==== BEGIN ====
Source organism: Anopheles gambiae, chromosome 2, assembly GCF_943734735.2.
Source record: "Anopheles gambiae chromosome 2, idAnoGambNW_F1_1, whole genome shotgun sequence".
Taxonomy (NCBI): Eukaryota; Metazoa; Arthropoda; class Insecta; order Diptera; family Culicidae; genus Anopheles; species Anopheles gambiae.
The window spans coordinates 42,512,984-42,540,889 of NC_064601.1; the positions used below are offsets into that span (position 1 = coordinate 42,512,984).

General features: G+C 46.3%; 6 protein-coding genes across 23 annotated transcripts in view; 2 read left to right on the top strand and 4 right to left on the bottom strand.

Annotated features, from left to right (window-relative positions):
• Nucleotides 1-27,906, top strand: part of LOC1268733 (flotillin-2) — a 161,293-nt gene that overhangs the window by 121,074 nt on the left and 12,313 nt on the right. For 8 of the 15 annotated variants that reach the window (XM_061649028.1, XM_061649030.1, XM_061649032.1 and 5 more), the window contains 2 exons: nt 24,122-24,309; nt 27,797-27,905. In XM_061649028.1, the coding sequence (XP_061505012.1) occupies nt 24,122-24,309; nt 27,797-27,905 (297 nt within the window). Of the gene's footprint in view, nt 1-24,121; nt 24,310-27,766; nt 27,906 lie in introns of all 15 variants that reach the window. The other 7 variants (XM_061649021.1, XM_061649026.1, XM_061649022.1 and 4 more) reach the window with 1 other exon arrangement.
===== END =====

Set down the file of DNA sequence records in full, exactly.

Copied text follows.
Source organism: Anopheles gambiae, chromosome 2, assembly GCF_943734735.2.
Source record: "Anopheles gambiae chromosome 2, idAnoGambNW_F1_1, whole genome shotgun sequence".
Taxonomy (NCBI): Eukaryota; Metazoa; Arthropoda; class Insecta; order Diptera; family Culicidae; genus Anopheles; species Anopheles gambiae.
The window spans coordinates 42,512,984-42,540,889 of NC_064601.1; the positions used below are offsets into that span (position 1 = coordinate 42,512,984).

General features: G+C 46.3%; 6 protein-coding genes across 23 annotated transcripts in view; 2 read left to right on the top strand and 4 right to left on the bottom strand.

Annotated features, from left to right (window-relative positions):
• Nucleotides 1-27,906, top strand: part of LOC1268733 (flotillin-2) — a 161,293-nt gene that overhangs the window by 121,074 nt on the left and 12,313 nt on the right. For 8 of the 15 annotated variants that reach the window (XM_061649028.1, XM_061649030.1, XM_061649032.1 and 5 more), the window contains 2 exons: nt 24,122-24,309; nt 27,797-27,905. In XM_061649028.1, the coding sequence (XP_061505012.1) occupies nt 24,122-24,309; nt 27,797-27,905 (297 nt within the window). Of the gene's footprint in view, nt 1-24,121; nt 24,310-27,766; nt 27,906 lie in introns of all 15 variants that reach the window. The other 7 variants (XM_061649021.1, XM_061649026.1, XM_061649022.1 and 4 more) reach the window with 1 other exon arrangement.